[Thanks to Simon Oakes of Outer Temple Chambers for providing this case summary]
Is it possible to discriminate on religious grounds in the appointment of arbitrators? Yes, was the unanimous conclusion of the Supreme Court in Jivraj v Hashwani.
The case concerned a failed joint venture; the joint venture agreement contained an arbitration clause. That clause provided that all arbitrators were to be respected Ismailis. One party tried to appoint a non-Ismaili arbitrator, arguing that this provision fell foul of the 2003 Employment Equality (Religion or Belief) Regulations (now covered by the Equality Act 2010) which prevented employers from discriminating on religious grounds.
Although appointing an arbitrator involves the retention of their services, similarly to instructing a solicitor, the Supreme Court held that arbitrators are not 'employed' and therefore are not covered by the Regulations. Merely having a contract to do work is not enough.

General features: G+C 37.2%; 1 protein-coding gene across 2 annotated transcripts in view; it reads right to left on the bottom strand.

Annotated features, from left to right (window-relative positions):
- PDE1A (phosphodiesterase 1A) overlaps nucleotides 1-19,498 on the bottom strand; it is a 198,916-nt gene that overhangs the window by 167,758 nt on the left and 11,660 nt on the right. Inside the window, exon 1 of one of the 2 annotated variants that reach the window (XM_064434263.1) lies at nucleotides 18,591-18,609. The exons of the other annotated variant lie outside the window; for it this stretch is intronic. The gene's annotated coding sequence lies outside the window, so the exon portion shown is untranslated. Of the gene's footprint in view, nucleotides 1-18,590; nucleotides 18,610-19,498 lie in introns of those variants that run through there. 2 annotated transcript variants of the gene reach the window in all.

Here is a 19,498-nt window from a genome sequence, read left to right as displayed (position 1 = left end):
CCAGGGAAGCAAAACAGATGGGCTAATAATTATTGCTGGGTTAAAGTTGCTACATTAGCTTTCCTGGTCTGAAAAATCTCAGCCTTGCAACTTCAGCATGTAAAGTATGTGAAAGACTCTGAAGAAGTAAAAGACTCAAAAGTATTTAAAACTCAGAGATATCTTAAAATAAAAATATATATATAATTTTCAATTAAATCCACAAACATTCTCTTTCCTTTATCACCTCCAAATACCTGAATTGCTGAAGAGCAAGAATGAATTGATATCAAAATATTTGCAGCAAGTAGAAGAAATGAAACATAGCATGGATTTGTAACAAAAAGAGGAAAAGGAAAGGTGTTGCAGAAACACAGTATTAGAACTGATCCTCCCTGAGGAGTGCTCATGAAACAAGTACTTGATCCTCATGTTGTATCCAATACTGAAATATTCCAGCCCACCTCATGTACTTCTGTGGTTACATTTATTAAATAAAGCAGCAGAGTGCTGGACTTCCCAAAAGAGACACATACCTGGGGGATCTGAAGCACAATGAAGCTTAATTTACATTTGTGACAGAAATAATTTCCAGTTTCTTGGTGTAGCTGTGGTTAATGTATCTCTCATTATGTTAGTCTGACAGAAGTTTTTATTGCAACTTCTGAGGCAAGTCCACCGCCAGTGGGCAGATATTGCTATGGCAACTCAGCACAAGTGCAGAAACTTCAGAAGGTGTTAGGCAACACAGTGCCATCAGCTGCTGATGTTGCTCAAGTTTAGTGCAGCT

The Regulations did not apply here because arbitrators perform an independent role. Applying the principles from the case of Allonby, arbitrators are not employed 'under a contract of work' - they are not in subordination to the person receiving the service, nor under their direction. Rather, they are independent service providers. The Court also doubted whether people like plumbers would be caught by the Regulations, but did not express a decided view.
The Supreme Court also considered the s.7 exception which allows employers to discriminate when being of a particular religion or belief is a 'genuine occupational requirement'. The Court held that the test is not one of 'necessity' but rather, whether the discrimination was legitimate and justified.